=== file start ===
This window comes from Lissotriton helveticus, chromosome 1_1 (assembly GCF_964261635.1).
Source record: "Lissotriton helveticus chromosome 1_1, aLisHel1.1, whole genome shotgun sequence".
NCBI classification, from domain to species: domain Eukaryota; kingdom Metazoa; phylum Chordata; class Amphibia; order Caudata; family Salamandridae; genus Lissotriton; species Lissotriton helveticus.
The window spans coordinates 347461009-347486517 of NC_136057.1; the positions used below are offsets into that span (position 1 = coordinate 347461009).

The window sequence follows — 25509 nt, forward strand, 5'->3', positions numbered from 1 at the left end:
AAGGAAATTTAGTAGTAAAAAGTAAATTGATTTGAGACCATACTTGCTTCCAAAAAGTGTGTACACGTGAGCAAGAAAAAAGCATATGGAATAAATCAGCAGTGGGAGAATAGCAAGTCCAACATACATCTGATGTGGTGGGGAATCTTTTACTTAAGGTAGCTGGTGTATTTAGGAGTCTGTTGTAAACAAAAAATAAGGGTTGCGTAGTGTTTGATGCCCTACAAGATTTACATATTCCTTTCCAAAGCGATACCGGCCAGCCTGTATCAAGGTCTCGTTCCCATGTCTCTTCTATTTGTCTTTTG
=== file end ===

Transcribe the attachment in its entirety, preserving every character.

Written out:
This window comes from Lissotriton helveticus, chromosome 1_1 (assembly GCF_964261635.1).
Source record: "Lissotriton helveticus chromosome 1_1, aLisHel1.1, whole genome shotgun sequence".
NCBI classification, from domain to species: domain Eukaryota; kingdom Metazoa; phylum Chordata; class Amphibia; order Caudata; family Salamandridae; genus Lissotriton; species Lissotriton helveticus.
The window spans coordinates 347461009-347486517 of NC_136057.1; the positions used below are offsets into that span (position 1 = coordinate 347461009).

The window sequence follows — 25509 nt, forward strand, 5'->3', positions numbered from 1 at the left end:
AAGGAAATTTAGTAGTAAAAAGTAAATTGATTTGAGACCATACTTGCTTCCAAAAAGTGTGTACACGTGAGCAAGAAAAAAGCATATGGAATAAATCAGCAGTGGGAGAATAGCAAGTCCAACATACATCTGATGTGGTGGGGAATCTTTTACTTAAGGTAGCTGGTGTATTTAGGAGTCTGTTGTAAACAAAAAATAAGGGTTGCGTAGTGTTTGATGCCCTACAAGATTTACATATTCCTTTCCAAAGCGATACCGGCCAGCCTGTATCAAGGTCTCGTTCCCATGTCTCTTCTATTTGTCTTTTG